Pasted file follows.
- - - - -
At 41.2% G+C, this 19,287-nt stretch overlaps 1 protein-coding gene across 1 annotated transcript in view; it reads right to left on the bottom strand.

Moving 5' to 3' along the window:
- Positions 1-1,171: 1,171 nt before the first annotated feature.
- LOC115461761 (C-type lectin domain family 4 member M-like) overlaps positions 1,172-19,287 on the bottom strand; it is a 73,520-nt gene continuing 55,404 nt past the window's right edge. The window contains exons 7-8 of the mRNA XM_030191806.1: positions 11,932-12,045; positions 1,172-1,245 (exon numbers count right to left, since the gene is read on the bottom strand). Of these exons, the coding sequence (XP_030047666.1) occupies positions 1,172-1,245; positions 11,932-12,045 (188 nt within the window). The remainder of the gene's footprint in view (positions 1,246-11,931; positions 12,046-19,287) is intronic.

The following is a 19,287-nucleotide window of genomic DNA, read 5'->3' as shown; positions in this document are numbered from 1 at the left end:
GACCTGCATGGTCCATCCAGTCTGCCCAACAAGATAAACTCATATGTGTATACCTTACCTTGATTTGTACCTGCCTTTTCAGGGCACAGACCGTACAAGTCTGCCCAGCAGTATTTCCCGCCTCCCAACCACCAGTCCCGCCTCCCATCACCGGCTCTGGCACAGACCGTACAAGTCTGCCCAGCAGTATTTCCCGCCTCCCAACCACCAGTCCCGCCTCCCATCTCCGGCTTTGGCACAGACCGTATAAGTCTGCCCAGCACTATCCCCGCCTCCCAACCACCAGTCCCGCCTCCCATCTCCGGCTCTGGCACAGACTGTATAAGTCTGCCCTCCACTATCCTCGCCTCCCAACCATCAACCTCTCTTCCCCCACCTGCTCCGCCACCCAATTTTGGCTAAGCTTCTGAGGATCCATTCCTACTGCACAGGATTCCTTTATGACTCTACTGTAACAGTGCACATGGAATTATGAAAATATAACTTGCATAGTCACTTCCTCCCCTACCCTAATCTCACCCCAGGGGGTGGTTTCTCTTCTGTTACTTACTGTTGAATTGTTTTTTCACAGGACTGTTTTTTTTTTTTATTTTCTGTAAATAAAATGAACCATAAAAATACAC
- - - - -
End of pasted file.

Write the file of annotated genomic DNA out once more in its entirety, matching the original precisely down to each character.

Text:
At 41.2% G+C, this 19,287-nt stretch overlaps 1 protein-coding gene across 1 annotated transcript in view; it reads right to left on the bottom strand.

Moving 5' to 3' along the window:
- Positions 1-1,171: 1,171 nt before the first annotated feature.
- LOC115461761 (C-type lectin domain family 4 member M-like) overlaps positions 1,172-19,287 on the bottom strand; it is a 73,520-nt gene continuing 55,404 nt past the window's right edge. The window contains exons 7-8 of the mRNA XM_030191806.1: positions 11,932-12,045; positions 1,172-1,245 (exon numbers count right to left, since the gene is read on the bottom strand). Of these exons, the coding sequence (XP_030047666.1) occupies positions 1,172-1,245; positions 11,932-12,045 (188 nt within the window). The remainder of the gene's footprint in view (positions 1,246-11,931; positions 12,046-19,287) is intronic.

The following is a 19,287-nucleotide window of genomic DNA, read 5'->3' as shown; positions in this document are numbered from 1 at the left end:
GACCTGCATGGTCCATCCAGTCTGCCCAACAAGATAAACTCATATGTGTATACCTTACCTTGATTTGTACCTGCCTTTTCAGGGCACAGACCGTACAAGTCTGCCCAGCAGTATTTCCCGCCTCCCAACCACCAGTCCCGCCTCCCATCACCGGCTCTGGCACAGACCGTACAAGTCTGCCCAGCAGTATTTCCCGCCTCCCAACCACCAGTCCCGCCTCCCATCTCCGGCTTTGGCACAGACCGTATAAGTCTGCCCAGCACTATCCCCGCCTCCCAACCACCAGTCCCGCCTCCCATCTCCGGCTCTGGCACAGACTGTATAAGTCTGCCCTCCACTATCCTCGCCTCCCAACCATCAACCTCTCTTCCCCCACCTGCTCCGCCACCCAATTTTGGCTAAGCTTCTGAGGATCCATTCCTACTGCACAGGATTCCTTTATGACTCTACTGTAACAGTGCACATGGAATTATGAAAATATAACTTGCATAGTCACTTCCTCCCCTACCCTAATCTCACCCCAGGGGGTGGTTTCTCTTCTGTTACTTACTGTTGAATTGTTTTTTCACAGGACTGTTTTTTTTTTTTATTTTCTGTAAATAAAATGAACCATAAAAATACAC